I totally understand all this is hypothetical, but we budgeted quite a bit for the technical upgrades that might be needed.

Quote:
Originally Posted by kazetsukai View Post
At speed you need a _lot_ more cooling than the vehicle would need at rest. School buses with AC units installed have capacities in the 100k BTU range, for a reason.

That being said, our 9k BTU mini split is effective enough to cool the driver, since its blowing directly on the driver seat . If you can get your rooftop unit or otherwise to do the same, it may be an effective driving solution. But it isn't going to cool the whole vehicle, for sure.

15k is probably enough at rest. I want a second 9k BTU unit in the rear, but that's more because there's no good way to circulate air from bus rear to front.
I plan on at least one more Domestic 15k, possibly the one with heater function as well in the back where the bunks are for the kids. Being 40ft theyd be further away from the first unit. The soft start for each unit should also help with the initial draw.
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Old 06-29-2021, 03:19 PM   #7
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Quote:
Originally Posted by Mtrx804 View Post
Problem is I don't pick it up until next weekend so I cannot reproduce it right now. Im in the planning phase of what to buy for what if and when that time comes.
Well, we are in the dark sort of like you are. I would suggest however that regardless of the nature of the problem, it likely can be fixed/mitigated.

Quote:
Originally Posted by Mtrx804 View Post
From what I've read you can chain 2 of these specific inverters together to share the load. Would this help? I also plan to get a larger generator if needed.

I totally understand all this is hypothetical, but we budgeted quite a bit for the technical upgrades that might be needed.
The problem with 12V and big loads/big builds like this is that every component of the system is subject to high current draws. If you have the solar to support AC, you will see high amperages from the charge controller, then from the batteries to the inverter... Double up your inverters and you might halve their loads, but you're still putting the same draws on the batteries, wires, etc.

Don't get me wrong, doubling up on inverters isn't a bad idea to reduce the load on the inverter. I'm thinking system load in general- a voltage jump reduces the current draw on every part of the DC electrical system. If you're fine with a camping experience, and this is a getaway vehicle or something, 12V will probably work just fine. If this is a domicile/full time and you want something resembling a residential energy experience, you will want lithium batteries and a 24V or 48V system.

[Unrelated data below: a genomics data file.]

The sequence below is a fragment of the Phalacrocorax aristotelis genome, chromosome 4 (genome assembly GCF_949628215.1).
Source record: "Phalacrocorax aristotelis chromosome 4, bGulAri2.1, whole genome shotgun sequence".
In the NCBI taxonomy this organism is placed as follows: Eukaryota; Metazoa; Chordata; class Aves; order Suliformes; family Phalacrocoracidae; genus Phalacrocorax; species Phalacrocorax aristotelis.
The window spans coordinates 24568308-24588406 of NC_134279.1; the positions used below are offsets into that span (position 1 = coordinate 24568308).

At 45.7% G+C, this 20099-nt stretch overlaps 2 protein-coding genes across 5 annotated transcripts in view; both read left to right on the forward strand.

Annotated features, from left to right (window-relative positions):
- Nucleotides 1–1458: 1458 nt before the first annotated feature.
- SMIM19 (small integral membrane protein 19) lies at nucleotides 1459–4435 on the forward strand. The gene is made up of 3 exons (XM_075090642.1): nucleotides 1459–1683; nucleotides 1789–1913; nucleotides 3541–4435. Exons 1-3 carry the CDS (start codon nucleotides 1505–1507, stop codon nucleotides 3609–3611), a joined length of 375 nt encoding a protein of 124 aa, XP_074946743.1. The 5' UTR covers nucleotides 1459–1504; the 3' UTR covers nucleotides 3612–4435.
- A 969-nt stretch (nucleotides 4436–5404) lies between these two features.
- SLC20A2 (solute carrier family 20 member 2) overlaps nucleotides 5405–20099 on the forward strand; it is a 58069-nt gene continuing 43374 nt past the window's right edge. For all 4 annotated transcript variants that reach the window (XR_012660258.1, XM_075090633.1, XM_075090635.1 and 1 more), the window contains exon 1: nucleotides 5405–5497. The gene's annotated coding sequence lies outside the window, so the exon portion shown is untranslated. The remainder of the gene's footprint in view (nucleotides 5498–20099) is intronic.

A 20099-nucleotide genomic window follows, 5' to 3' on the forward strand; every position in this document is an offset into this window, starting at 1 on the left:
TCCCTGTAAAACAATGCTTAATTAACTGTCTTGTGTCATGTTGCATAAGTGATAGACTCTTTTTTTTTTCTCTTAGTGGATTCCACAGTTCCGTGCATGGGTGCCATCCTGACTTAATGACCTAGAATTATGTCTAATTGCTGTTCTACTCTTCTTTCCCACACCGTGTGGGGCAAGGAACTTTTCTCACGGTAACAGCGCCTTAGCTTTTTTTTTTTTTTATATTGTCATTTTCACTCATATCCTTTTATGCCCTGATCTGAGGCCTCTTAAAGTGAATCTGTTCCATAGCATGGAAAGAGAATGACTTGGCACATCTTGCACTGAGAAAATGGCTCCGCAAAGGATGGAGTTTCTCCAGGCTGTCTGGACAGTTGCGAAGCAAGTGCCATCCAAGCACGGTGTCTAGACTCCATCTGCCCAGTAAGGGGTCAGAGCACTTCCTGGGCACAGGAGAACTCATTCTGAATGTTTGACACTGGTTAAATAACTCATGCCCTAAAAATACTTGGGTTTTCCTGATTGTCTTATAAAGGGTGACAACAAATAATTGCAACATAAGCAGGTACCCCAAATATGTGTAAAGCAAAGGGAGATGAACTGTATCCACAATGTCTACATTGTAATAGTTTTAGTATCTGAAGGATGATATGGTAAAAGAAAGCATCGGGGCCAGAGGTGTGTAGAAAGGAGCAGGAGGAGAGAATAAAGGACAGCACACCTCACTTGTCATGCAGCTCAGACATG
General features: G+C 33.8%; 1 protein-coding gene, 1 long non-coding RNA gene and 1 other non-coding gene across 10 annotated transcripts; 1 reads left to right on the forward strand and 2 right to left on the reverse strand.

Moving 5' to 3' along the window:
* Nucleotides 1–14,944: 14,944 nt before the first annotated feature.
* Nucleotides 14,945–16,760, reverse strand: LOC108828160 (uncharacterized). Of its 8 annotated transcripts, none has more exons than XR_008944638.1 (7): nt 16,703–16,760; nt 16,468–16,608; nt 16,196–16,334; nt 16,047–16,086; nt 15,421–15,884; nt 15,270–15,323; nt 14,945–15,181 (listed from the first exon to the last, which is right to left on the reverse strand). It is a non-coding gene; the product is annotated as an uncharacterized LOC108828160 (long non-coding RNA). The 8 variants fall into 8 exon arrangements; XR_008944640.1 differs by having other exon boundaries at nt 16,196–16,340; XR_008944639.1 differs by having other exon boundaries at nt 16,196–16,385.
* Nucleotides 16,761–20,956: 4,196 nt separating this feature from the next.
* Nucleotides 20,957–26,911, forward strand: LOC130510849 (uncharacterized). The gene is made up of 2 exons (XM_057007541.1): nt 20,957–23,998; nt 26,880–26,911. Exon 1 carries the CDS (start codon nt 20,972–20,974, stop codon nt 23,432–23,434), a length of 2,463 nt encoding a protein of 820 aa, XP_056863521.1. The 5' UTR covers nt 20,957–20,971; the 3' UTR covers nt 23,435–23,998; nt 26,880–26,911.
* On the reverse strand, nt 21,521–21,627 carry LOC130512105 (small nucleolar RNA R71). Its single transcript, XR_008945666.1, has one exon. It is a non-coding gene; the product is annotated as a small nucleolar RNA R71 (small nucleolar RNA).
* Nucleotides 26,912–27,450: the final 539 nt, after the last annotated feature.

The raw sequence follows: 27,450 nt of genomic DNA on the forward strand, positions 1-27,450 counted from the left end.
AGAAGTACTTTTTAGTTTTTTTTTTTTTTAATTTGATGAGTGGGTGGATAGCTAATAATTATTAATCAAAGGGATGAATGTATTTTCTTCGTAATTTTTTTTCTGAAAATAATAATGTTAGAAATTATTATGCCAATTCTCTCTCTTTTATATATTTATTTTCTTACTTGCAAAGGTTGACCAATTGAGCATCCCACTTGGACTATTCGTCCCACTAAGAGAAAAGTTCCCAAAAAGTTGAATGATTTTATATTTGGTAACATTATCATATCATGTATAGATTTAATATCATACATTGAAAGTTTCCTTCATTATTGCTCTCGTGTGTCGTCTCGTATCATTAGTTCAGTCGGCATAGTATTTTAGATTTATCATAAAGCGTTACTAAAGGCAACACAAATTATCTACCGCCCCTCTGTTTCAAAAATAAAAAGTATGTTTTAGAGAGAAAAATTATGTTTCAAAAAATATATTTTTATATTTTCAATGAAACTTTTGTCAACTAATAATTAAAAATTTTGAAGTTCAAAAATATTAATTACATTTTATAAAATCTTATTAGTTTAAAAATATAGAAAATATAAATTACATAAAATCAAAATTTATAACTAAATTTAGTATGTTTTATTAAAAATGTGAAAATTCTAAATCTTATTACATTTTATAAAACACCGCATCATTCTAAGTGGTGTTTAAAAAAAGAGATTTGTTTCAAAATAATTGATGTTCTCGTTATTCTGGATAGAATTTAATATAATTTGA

To put it into perspective, lets say you run a microwave oven (1000W)... that's 83A from the batteries at 12V. The same load for me is a mere 20A. That keeps cables and connectors cool, losses low, and makes for a more robust system.


You have time to weigh the cost/benefit, do research, and make the choice that's best for you.


Quote:
Originally Posted by Mtrx804 View Post
I plan on at least one more Domestic 15k, possibly the one with heater function as well in the back where the bunks are for the kids. Being 40ft theyd be further away from the first unit. The soft start for each unit should also help with the initial draw.
Heat pumps are nice...
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Old 06-29-2021, 04:13 PM   #8
Mini-Skoolie
 
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Quote:
Originally Posted by kazetsukai View Post
Well, we are in the dark sort of like you are. I would suggest however that regardless of the nature of the problem, it likely can be fixed/mitigated.


The problem with 12V and big loads/big builds like this is that every component of the system is subject to high current draws. If you have the solar to support AC, you will see high amperages from the charge controller, then from the batteries to the inverter... Double up your inverters and you might halve their loads, but you're still putting the same draws on the batteries, wires, etc.

Don't get me wrong, doubling up on inverters isn't a bad idea to reduce the load on the inverter. I'm thinking system load in general- a voltage jump reduces the current draw on every part of the DC electrical system. If you're fine with a camping experience, and this is a getaway vehicle or something, 12V will probably work just fine. If this is a domicile/full time and you want something resembling a residential energy experience, you will want lithium batteries and a 24V or 48V system.

To put it into perspective, lets say you run a microwave oven (1000W)... that's 83A from the batteries at 12V. The same load for me is a mere 20A. That keeps cables and connectors cool, losses low, and makes for a more robust system.


You have time to weigh the cost/benefit, do research, and make the choice that's best for you.


Heat pumps are nice...
Its really just weekend/week long trips. I mean fine with upgrading to a higher 24v system if it's going to make sense for our uses, we really like our AC haha. I really just don't know how to go about doing it.

The fridge is the only appliance there really that runs off the 12v system, but it also can run off propane. Unless outlets, lighting, on demand water heater, and water pump are also affected by this change.

I could use some sort of step down device for those appliance, but yeah a lot more research needs to be done on my end.
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Old 06-29-2021, 04:14 PM   #9
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Running air conditioning off an onboard battery bank is ludicrously expensive and imo a losing battle unless

(A) you're a full timer with money to burn and

(B) operate in a climate where you can really take advantage of it and AC is needed for more than 2-3 months a year.

The only real option for AC while driving is running it with compressors off the engine. Roof ACs and mini splits don't do jack while you're underway. I will rig my generator so it can run while driving but that isn't the main reason for doing so.
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Old 06-29-2021, 04:24 PM   #10
Mini-Skoolie
 
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Quote:
Originally Posted by WIbluebird View Post
Running air conditioning off an onboard battery bank is ludicrously expensive and imo a losing battle unless